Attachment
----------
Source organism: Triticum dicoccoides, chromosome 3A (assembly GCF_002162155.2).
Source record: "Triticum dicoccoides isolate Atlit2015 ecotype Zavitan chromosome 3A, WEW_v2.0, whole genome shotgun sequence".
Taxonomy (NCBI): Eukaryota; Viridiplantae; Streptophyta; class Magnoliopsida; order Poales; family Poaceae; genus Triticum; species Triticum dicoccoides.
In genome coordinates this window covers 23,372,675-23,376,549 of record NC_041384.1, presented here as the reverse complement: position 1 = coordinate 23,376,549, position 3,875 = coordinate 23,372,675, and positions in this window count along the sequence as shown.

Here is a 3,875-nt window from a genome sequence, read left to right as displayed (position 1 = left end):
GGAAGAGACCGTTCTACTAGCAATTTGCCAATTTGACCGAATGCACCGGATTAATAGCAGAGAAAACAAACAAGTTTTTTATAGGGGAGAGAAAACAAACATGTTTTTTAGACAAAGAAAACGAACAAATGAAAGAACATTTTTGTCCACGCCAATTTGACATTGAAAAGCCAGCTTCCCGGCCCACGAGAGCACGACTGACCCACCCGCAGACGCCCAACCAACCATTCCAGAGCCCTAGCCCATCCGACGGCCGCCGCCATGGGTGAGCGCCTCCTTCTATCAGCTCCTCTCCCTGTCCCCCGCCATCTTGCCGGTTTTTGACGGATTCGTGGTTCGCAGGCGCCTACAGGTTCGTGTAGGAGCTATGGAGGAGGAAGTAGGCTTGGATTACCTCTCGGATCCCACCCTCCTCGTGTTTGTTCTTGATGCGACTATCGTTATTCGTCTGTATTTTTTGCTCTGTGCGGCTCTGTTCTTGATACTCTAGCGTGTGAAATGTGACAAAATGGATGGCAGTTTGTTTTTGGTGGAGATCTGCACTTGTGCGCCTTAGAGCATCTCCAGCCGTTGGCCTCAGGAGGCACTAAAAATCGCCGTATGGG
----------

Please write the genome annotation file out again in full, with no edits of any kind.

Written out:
Source organism: Triticum dicoccoides, chromosome 3A (assembly GCF_002162155.2).
Source record: "Triticum dicoccoides isolate Atlit2015 ecotype Zavitan chromosome 3A, WEW_v2.0, whole genome shotgun sequence".
Taxonomy (NCBI): Eukaryota; Viridiplantae; Streptophyta; class Magnoliopsida; order Poales; family Poaceae; genus Triticum; species Triticum dicoccoides.
In genome coordinates this window covers 23,372,675-23,376,549 of record NC_041384.1, presented here as the reverse complement: position 1 = coordinate 23,376,549, position 3,875 = coordinate 23,372,675, and positions in this window count along the sequence as shown.

Here is a 3,875-nt window from a genome sequence, read left to right as displayed (position 1 = left end):
GGAAGAGACCGTTCTACTAGCAATTTGCCAATTTGACCGAATGCACCGGATTAATAGCAGAGAAAACAAACAAGTTTTTTATAGGGGAGAGAAAACAAACATGTTTTTTAGACAAAGAAAACGAACAAATGAAAGAACATTTTTGTCCACGCCAATTTGACATTGAAAAGCCAGCTTCCCGGCCCACGAGAGCACGACTGACCCACCCGCAGACGCCCAACCAACCATTCCAGAGCCCTAGCCCATCCGACGGCCGCCGCCATGGGTGAGCGCCTCCTTCTATCAGCTCCTCTCCCTGTCCCCCGCCATCTTGCCGGTTTTTGACGGATTCGTGGTTCGCAGGCGCCTACAGGTTCGTGTAGGAGCTATGGAGGAGGAAGTAGGCTTGGATTACCTCTCGGATCCCACCCTCCTCGTGTTTGTTCTTGATGCGACTATCGTTATTCGTCTGTATTTTTTGCTCTGTGCGGCTCTGTTCTTGATACTCTAGCGTGTGAAATGTGACAAAATGGATGGCAGTTTGTTTTTGGTGGAGATCTGCACTTGTGCGCCTTAGAGCATCTCCAGCCGTTGGCCTCAGGAGGCACTAAAAATCGCCGTATGGG